Meditation in Mahayana Buddhism: A Deeper State of Awareness
As human beings we have the constant struggle of working, eating a balanced diet, exercising, having a social life, spending time with one’s family, staying current with today’s news and receiving at least eight hours of sleep. Our agendas are naturally stocked so there is no doubt that we all come across the evil seed that is stress, from time to time. Our bodies unburden stressful situations by releasing feelings of anxiety, tension and nervousness. We do not have to be doctors to know that these feelings are not the most beneficial regarding what is good for our bodies. In order to reduce, prevent and cope with these emotional reactions one can practice the stress relieving buddhist ritual of meditation. The two most common and useful types of meditation are Loving Kindness Meditation, known as Metta Bhavana, and Mindfulness of Breathing, known as Anapanasati (Vana 27). In this paper one will perceive an overview about the two most useful types of meditation mentioned previously, explore the benefits that come with regularly practicing meditation and read about different cases that prove the effects of this buddhist custom.
This religious practice has dated back to around 500 BCE, when the well known major meditation icon, also known as The Buddha, made his mark. Siddhartha Gautama (The Buddha) was a prince living in Nepal on the Indian border who left his family and their luxurious lifestyle to search for an understanding of human suffering. He then spent 45 years teaching. The Buddha taught numerous philosophies and rituals, including many distinct types of meditation, each fitted to a particular problem or to develop a specific state of mind. This famous ritual is used to center one’s thoughts and focus their energy towards what is happening at the moment, in other words: to create a deeper state of awareness. According to Mahayana beliefs, “The Buddha is said to be omniscient, never to sleep but in reality to always be in meditation” (Williams 21). This quote is stating the idea of The Buddha being more sentient rather than performing the action of sleep where consciousness is basically suspended. It is definitely intriguing that the Mahayana buddhists perceive their almighty Buddha as ultra-conscious. Since he meditated rather than sleep he must have had a lot more time to think about reality, which could definitely be one of the many reasons he thought the way he did; having such a different way of looking at life and, in turn, why he was worshipped as greatly as he was.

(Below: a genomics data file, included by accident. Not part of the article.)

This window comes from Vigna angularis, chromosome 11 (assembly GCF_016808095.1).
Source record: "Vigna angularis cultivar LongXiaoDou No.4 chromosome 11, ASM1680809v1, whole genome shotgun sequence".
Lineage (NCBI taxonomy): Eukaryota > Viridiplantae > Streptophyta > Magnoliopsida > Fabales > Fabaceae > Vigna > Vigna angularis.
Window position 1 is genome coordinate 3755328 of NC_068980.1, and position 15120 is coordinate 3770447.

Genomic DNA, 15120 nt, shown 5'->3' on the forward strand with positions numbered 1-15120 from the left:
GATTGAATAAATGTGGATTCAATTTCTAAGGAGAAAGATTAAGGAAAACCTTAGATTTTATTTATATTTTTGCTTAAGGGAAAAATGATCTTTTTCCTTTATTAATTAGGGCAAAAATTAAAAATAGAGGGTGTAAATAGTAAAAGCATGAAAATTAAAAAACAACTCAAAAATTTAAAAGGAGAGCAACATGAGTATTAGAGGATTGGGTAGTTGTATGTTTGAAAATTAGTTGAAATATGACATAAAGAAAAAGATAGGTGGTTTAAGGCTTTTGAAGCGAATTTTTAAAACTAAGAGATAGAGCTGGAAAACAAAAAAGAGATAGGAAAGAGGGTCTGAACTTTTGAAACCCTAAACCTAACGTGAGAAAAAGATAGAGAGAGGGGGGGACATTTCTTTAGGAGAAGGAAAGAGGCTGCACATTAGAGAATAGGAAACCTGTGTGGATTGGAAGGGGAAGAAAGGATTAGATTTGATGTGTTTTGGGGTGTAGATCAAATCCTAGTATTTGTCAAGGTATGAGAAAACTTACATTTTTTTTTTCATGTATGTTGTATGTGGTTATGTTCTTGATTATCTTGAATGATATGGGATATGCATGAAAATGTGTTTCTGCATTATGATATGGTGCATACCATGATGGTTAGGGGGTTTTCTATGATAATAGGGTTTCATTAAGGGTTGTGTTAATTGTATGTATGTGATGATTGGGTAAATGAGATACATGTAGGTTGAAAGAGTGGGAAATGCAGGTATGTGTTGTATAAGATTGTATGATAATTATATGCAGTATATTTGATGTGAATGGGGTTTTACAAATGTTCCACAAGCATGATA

The dogma of mindfulness is a vital principle in the path toward enlightenment. We, as the Mahayana Buddhists believe, naturally have the same goal, to be enlightened. To have a rational and modernized outlook. We all want to be well informed, we all want to know what’s happening and we all want to know more than the day before. Strictly speaking, we are all just finding a way to be more aware. In order to accomplish this goal, we must spend time in our day focusing on reality. While meditating, we are transforming the mind from being conscious to being ultra conscious. One of the two most prevalent kinds of meditation, Metta Bhavana (Loving Kindness Meditation), is composed of circulating positive thoughts in the mind and speaking hopeful words to yourself such as “May I be well and happy.” With the name alone, “Loving Kindness Meditation,” one could predict that this form of meditation will revolve around gentleness, affection, adoration and other principles along those lines. This practice concludes with thinking about four people, one at a time. Beginning with yourself, then continuing to someone you love, someone you neither love nor dislike and someone you dislike, wishing each of them well when you do so (Jinananda 52). The inevitable question that is lingering in an individual’s mind at this point is, “why would I wish that something good happens to someone I dislike?” Well, if we ultimately all have the same goal and are walking the same path, then what makes the person you dislike different from you? He/she may have gone through obstacles that are ten times more difficult than anything you have ever encountered. I believe that we, as humans, have to come together and try to understand where we’re all coming from and put ourselves in each others shoes so we can help one another accomplish what we are all set out to be, enlightened beings.
The other most common form of meditation is Anapanasati, also known as Mindfulness of Breathing meditation, in which one focuses on posture, location, practice and situation. The key to getting the most out of this type of meditation revolves around keeping good posture, maintaining even breathing throughout the duration of the practice and connecting one’s thoughts to their presence; thus, resulting in a deeper state of awareness (Bhikku 103). Taking time out of one’s day to focus on reality will lead to a profoundly peaceful state of mind.
- Quote paper
- Sally Vee (Author), 2014, Meditation in Mahayana Buddhism: A Deeper State of Awareness, Munich, GRIN Verlag, https://www.grin.com/document/334743